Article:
Fewer smartphones, more well-being — ScienceDaily

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We blame smartphone use for a number of negative consequences, ranging from neck pain to addictive behaviors. Privat-Dozentin Dr. Julia Brailovskaia and her team set out to find out if our lives are actually better off without smartphones, or rather: how much less smartphone use per day is good for us. The psychologist at the Center for Mental Health Research and Treatment at Ruhr-Universität Bochum (RUB) asked around 200 test participants to do without their smartphones completely for a week, reduce their daily use by an hour or to use the smartphone in the same way as before. . Their conclusions show it: in the long term, those who have reduced their consumption are doing the best. The researcher’s report in the Journal of Experimental Psychology: Applied from April 7, 2022.

How good is smartphone use for us?

On average, we spend more than three hours a day glued to the screens of our smartphones. We google directions, check email or the weather, shop, read the news, watch movies, hang out on social media. It seems reasonable to suspect that all of this is not good for us. Studies have shown that smartphone use is linked to issues such as decreased physical activity, obesity, neck pain, reduced performance, and addictive-like behaviors, to name a few. some. “The smartphone is both a blessing and a curse,” says Julia Brailovskaia.

His team wanted to know: how many smartphones are good for us? To this end, the researchers compared the effect of complete abstinence from the smartphone with a reduction in daily screen time and continued use without any change. They recruited 619 people for their study and randomly divided them into three groups. 200 people completely put their smartphone aside for a week. 226 reduced device usage time by one hour per day. 193 people did not change anything in their behavior.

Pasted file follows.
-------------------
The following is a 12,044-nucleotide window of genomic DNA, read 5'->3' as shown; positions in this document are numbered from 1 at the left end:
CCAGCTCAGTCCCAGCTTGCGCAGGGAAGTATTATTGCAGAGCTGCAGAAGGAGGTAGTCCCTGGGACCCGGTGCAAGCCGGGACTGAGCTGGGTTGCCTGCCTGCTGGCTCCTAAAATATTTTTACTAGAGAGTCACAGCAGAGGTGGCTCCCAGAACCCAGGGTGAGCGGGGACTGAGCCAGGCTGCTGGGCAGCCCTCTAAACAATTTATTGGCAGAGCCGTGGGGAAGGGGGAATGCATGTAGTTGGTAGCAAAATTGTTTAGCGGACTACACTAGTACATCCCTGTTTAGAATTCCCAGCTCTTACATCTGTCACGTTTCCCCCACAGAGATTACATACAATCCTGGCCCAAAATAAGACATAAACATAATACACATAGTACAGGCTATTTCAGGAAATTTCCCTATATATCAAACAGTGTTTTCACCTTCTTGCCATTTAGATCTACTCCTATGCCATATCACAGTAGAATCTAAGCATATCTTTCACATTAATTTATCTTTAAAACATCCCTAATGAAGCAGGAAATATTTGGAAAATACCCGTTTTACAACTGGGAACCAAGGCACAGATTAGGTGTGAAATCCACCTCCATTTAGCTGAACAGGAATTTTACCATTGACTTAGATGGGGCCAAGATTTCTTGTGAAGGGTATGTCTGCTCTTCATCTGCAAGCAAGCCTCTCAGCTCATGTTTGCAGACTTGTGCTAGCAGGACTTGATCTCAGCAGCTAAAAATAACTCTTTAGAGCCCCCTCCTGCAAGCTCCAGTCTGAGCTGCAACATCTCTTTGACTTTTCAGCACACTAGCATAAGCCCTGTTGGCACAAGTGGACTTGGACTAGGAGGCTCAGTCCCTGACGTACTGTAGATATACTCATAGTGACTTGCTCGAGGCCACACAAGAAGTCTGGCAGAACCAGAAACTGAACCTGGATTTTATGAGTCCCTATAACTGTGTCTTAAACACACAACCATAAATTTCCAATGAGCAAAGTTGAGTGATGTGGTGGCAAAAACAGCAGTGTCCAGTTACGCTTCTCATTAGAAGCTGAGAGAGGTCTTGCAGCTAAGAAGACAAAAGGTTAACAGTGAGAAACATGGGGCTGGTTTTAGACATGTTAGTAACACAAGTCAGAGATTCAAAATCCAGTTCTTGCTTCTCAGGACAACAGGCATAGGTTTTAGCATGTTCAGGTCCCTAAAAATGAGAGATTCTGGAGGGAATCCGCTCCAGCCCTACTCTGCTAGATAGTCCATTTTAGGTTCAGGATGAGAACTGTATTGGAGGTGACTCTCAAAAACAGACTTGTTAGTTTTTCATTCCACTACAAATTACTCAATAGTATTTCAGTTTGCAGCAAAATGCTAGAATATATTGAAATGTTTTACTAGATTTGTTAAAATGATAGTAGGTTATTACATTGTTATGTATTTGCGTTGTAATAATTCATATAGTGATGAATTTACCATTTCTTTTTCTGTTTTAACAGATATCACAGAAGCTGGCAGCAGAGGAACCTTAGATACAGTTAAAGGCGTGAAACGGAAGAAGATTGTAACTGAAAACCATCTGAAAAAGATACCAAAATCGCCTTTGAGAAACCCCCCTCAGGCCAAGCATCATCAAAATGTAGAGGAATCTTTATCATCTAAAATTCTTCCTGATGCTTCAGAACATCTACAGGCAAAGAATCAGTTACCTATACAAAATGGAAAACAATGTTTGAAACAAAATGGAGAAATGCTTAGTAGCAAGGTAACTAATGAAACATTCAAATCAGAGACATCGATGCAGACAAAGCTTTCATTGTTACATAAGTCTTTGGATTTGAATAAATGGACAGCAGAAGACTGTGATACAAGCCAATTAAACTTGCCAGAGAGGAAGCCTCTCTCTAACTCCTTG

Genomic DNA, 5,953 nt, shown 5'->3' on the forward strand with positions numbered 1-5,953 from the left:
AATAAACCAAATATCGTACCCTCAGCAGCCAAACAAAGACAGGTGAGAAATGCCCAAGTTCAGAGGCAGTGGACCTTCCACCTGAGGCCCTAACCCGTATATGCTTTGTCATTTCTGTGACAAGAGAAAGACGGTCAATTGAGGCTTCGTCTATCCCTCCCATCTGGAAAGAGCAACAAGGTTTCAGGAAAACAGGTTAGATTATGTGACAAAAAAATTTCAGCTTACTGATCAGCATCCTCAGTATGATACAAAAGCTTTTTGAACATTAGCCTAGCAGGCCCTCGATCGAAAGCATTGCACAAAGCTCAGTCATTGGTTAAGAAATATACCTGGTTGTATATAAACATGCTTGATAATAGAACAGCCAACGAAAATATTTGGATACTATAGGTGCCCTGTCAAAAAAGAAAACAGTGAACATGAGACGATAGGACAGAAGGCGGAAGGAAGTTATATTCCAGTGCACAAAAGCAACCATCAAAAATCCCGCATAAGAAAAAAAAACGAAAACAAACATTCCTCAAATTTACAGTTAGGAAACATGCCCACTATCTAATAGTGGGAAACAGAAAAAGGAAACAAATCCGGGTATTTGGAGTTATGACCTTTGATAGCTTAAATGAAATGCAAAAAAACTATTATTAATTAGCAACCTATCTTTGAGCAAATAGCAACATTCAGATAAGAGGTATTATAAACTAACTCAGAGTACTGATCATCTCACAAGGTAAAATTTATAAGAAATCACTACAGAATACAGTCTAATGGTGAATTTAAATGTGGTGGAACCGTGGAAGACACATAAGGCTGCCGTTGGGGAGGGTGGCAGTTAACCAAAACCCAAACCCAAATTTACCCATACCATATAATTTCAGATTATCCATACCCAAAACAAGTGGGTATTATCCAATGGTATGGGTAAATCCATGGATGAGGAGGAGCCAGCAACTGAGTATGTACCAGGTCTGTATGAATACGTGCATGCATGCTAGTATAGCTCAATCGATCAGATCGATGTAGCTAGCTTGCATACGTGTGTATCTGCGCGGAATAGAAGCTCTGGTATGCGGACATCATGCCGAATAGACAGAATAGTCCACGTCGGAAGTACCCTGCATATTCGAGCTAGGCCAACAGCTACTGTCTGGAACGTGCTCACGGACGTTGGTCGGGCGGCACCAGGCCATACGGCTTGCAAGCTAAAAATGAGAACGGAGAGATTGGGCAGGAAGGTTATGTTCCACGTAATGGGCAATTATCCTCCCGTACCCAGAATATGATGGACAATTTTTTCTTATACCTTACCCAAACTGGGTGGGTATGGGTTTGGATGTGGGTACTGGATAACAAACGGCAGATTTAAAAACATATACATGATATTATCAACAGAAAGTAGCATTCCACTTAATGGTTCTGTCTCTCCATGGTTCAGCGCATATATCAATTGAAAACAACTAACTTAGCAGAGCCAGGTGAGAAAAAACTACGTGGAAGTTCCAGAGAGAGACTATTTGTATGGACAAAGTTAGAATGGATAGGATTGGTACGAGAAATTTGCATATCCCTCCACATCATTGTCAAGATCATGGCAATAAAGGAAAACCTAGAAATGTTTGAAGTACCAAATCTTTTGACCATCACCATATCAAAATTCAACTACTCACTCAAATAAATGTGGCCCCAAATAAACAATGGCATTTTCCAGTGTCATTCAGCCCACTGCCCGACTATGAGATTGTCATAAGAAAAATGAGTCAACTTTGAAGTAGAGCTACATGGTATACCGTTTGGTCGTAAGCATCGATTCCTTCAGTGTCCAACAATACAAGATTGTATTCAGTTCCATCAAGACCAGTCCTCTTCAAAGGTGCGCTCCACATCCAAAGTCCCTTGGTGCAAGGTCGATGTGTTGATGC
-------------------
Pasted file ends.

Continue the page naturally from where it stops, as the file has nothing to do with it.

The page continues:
Physical activity, cigarettes, life satisfaction, anxiety, depression

Researchers asked all participants about their lifestyle habits and well-being immediately after the intervention, one month, and four months later. How many have practiced physical activity? How many cigarettes did they smoke per day? How satisfied did they feel with their lives? Did they show signs of anxiety or depression? “We found that completely abandoning the smartphone and reducing its daily use by one hour had positive effects on the lifestyle and well-being of the participants”, summarizes Julia Brailovskaia. “In the group that reduced their use, these effects even lasted longer and were therefore more stable than in the abstinence group.”

It is not necessary to do without it completely

The week-long intervention changed participants’ usage patterns over the long term: even four months after the end of the experiment, members of the abstinence group used their smartphones an average of 38 minutes less per day than ‘before. The group that had spent an hour less per day with the smartphone during the experiment used it up to 45 minutes less per day after four months than before. At the same time, life satisfaction and time spent in physical activity increased. Symptoms of depression and anxiety as well as nicotine consumption decreased. “You don’t have to give up the smartphone altogether to feel better,” concludes Brailovskaia. “There may be an optimal daily duration of use.”

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Materials provided by Ruhr-University of Bochum. Original written by Meike Drießen. Note: Content may be edited for style and length.